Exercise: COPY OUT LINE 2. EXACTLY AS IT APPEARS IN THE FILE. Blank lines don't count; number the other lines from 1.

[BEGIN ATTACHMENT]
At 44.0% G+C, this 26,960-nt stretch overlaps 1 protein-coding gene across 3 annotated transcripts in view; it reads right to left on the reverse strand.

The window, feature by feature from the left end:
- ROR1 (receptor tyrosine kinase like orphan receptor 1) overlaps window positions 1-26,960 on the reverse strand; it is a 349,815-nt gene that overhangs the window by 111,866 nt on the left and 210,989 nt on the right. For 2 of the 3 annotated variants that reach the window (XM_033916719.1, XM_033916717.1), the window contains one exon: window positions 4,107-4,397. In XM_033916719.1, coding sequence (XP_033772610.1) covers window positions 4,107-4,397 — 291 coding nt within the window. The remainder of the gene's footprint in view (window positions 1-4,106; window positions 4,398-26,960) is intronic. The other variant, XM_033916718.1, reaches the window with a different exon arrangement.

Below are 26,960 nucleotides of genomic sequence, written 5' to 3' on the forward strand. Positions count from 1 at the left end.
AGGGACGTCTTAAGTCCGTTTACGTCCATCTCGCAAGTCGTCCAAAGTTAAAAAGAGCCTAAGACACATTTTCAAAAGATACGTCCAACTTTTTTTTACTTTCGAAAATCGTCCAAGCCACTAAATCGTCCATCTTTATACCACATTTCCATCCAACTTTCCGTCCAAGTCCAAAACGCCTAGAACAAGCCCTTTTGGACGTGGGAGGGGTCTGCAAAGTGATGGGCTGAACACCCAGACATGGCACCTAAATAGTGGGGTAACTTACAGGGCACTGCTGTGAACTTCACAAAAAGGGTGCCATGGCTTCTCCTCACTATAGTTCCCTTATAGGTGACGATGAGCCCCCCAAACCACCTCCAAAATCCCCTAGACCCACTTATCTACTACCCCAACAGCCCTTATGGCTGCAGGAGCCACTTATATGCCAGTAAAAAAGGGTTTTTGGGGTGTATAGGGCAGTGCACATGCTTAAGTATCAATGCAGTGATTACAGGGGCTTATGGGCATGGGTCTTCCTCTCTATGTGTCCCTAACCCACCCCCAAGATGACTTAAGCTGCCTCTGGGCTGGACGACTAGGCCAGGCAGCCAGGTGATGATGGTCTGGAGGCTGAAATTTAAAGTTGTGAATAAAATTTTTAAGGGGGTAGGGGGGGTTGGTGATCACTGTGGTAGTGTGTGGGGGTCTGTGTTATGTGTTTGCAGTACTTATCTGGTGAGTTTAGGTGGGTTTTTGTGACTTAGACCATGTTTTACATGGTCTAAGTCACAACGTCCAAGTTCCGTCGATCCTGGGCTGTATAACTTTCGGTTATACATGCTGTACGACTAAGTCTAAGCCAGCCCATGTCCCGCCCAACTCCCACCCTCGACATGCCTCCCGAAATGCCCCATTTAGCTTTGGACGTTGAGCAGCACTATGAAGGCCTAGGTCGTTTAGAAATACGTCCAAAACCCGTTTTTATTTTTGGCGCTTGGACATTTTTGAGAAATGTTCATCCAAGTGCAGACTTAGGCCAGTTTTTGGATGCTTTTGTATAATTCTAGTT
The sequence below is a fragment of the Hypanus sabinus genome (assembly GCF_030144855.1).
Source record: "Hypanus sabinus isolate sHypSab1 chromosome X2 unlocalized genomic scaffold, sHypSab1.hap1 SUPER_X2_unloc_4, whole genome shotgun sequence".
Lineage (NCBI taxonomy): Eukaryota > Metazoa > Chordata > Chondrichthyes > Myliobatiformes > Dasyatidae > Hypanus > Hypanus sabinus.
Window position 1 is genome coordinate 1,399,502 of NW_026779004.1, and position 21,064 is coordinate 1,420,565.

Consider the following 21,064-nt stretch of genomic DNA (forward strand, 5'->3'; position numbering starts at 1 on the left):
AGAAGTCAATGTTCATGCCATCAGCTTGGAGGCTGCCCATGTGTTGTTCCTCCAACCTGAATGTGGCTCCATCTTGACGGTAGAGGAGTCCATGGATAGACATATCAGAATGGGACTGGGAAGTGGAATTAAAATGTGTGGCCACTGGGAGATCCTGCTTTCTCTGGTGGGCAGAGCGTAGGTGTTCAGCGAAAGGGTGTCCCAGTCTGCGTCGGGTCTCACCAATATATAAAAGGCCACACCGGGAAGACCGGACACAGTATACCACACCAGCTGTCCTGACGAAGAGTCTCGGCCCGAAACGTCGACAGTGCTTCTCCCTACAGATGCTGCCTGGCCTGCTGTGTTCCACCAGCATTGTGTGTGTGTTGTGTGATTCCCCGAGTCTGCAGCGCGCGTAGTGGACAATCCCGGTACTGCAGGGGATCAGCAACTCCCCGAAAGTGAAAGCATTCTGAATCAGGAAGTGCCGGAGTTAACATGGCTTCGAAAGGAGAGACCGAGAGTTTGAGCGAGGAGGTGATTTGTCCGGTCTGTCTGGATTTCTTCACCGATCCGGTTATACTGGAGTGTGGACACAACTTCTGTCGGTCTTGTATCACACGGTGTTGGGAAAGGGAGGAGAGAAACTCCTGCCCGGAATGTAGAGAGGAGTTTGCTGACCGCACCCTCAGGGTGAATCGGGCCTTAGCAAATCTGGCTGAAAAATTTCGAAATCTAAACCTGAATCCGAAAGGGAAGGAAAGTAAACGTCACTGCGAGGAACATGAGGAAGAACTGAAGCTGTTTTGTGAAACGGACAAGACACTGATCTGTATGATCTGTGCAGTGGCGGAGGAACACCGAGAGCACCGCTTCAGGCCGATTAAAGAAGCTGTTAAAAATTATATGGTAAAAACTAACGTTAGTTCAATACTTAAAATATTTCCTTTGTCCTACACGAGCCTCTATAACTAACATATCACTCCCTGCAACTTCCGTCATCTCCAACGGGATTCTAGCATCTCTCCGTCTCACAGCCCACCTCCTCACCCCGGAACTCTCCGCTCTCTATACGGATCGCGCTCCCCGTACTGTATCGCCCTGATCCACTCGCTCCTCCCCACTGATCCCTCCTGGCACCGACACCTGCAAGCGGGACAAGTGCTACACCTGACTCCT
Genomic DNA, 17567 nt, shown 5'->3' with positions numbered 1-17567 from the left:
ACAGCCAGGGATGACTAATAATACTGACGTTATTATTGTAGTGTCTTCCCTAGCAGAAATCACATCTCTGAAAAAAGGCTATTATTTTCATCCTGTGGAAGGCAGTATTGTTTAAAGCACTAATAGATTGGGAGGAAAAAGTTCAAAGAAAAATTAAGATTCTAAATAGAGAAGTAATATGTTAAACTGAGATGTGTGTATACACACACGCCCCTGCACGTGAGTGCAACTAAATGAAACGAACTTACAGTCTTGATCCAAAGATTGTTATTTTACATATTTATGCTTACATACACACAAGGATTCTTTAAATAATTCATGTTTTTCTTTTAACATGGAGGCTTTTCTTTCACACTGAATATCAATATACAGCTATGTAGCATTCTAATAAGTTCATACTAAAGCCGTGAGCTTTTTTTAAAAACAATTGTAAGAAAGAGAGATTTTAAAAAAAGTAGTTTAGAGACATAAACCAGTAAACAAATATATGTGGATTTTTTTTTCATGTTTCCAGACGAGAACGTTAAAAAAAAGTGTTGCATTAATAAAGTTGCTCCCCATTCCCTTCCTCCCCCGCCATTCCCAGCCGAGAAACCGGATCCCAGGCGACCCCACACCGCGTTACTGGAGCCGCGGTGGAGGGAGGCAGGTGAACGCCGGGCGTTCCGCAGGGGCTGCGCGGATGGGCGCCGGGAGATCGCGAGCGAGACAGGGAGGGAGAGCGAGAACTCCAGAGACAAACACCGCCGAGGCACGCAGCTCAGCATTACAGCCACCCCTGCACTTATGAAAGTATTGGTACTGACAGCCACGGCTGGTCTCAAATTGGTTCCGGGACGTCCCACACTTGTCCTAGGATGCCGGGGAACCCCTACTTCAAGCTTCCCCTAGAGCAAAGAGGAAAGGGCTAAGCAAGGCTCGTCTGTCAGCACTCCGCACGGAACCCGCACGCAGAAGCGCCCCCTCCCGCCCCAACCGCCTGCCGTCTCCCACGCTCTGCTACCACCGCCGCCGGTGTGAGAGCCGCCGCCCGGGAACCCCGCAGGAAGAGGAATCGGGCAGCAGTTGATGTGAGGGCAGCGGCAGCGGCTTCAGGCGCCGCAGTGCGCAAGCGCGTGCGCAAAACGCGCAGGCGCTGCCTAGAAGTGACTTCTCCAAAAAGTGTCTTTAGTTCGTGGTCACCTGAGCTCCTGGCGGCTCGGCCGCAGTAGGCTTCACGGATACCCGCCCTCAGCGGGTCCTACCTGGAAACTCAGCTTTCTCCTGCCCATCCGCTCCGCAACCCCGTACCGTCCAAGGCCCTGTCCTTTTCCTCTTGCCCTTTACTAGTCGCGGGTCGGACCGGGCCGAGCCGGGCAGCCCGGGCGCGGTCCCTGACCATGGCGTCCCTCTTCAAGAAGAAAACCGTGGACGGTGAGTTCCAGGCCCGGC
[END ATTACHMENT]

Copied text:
The window, feature by feature from the left end: